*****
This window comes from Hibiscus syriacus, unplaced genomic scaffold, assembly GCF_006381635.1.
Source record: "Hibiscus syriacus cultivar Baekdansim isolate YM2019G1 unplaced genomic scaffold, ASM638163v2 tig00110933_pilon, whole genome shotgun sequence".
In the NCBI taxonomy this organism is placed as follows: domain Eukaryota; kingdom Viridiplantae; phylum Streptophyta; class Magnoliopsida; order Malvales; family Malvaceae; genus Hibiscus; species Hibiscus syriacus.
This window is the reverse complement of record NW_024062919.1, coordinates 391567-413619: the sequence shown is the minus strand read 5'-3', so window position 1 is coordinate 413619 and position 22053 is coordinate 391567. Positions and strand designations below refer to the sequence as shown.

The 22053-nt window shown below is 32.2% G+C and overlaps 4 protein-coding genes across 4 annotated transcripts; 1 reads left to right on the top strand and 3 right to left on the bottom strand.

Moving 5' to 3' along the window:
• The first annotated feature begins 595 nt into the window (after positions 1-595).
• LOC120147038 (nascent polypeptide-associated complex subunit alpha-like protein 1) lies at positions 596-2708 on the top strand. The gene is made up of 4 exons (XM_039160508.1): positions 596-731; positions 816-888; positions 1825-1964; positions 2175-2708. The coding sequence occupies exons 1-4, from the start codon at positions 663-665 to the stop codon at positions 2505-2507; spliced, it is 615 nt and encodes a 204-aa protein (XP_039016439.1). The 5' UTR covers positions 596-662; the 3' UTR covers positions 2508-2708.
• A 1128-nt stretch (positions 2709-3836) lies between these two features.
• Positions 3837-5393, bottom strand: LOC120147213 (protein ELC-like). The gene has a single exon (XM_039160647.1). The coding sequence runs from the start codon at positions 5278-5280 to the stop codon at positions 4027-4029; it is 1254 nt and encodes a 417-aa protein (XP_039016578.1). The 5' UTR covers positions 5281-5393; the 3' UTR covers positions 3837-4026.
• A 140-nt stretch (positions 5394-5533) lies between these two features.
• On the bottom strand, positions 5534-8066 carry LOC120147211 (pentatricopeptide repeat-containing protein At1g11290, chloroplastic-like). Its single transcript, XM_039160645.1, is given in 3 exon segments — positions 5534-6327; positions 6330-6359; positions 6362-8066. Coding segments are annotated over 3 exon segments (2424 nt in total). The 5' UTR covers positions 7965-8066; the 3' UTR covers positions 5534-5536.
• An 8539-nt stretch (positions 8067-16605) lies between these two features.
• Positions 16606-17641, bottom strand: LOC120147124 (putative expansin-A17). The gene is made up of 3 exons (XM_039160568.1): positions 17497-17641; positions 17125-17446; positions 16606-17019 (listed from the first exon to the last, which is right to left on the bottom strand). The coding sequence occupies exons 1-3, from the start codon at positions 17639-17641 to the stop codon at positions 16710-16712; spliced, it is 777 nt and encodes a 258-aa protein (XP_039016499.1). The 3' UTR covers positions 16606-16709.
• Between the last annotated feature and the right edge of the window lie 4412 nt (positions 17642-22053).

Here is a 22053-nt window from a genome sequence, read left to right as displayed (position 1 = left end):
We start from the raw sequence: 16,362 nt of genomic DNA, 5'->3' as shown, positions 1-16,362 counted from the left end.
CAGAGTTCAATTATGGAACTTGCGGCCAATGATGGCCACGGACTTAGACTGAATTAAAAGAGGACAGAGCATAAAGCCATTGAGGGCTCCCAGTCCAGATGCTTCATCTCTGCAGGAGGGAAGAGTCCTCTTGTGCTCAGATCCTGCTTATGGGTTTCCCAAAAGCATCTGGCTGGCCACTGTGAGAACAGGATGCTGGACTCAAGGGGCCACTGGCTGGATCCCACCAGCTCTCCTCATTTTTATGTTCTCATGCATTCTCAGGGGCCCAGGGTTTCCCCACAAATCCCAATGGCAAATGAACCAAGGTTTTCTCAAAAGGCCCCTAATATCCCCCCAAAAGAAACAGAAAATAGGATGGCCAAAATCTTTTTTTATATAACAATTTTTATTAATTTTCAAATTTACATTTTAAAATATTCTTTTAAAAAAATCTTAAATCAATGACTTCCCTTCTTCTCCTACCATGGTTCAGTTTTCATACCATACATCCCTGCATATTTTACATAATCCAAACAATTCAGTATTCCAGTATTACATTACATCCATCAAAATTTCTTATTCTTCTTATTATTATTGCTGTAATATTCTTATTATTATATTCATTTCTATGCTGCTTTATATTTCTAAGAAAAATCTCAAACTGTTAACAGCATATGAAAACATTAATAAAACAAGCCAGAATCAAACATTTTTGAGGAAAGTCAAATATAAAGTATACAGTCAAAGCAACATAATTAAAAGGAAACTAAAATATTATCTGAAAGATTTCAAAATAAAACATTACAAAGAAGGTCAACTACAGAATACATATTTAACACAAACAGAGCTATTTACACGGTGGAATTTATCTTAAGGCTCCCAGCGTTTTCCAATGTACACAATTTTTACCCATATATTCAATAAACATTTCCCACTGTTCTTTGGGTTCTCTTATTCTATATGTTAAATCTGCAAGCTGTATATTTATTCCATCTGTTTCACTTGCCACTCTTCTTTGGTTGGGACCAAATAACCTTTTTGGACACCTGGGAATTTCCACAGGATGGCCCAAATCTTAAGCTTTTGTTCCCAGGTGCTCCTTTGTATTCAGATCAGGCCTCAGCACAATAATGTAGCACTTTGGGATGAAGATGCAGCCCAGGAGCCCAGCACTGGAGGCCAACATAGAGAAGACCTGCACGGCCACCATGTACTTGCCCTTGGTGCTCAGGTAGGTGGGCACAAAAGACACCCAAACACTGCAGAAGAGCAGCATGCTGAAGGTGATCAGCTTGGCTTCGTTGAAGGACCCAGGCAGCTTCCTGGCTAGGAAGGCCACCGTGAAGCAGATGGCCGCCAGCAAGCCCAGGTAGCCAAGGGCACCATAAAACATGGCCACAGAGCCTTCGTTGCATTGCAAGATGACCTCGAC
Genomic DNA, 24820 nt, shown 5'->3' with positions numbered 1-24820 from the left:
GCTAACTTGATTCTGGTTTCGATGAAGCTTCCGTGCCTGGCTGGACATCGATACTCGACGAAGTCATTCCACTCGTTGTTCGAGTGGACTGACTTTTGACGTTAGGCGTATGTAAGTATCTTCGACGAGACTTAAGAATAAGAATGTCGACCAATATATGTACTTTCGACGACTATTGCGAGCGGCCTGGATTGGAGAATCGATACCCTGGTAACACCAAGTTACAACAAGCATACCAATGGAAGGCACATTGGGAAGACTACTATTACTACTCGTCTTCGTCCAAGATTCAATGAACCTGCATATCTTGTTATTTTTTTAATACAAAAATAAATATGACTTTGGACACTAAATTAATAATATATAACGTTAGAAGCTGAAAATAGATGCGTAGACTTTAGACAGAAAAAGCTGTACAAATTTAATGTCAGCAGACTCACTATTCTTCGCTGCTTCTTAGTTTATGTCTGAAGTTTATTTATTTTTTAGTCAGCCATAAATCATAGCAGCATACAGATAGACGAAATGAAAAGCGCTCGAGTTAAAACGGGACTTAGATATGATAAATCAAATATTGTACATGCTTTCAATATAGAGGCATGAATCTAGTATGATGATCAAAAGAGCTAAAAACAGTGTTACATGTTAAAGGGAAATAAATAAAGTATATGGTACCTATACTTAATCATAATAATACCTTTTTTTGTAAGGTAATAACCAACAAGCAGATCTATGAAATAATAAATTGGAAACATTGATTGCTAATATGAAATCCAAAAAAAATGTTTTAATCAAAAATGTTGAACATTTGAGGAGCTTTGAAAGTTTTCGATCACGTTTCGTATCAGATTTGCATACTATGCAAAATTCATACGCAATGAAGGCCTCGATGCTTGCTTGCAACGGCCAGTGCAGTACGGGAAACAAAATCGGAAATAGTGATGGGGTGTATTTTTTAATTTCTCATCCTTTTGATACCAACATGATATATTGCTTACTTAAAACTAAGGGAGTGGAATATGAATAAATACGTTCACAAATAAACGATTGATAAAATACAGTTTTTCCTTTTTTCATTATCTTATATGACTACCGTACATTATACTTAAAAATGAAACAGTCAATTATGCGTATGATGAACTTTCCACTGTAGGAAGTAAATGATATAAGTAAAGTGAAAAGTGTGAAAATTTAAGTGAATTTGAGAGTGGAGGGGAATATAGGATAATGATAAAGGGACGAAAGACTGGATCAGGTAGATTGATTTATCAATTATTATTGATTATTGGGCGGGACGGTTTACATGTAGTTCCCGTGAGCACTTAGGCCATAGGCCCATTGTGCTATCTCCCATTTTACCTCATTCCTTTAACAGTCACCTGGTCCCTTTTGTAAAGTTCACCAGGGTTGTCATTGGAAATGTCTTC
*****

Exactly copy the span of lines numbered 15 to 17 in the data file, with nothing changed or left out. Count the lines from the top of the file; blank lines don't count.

• Between the last annotated feature and the right edge of the window lie 4412 nt (positions 17642-22053).

Here is a 22053-nt window from a genome sequence, read left to right as displayed (position 1 = left end):
We start from the raw sequence: 16,362 nt of genomic DNA, 5'->3' as shown, positions 1-16,362 counted from the left end.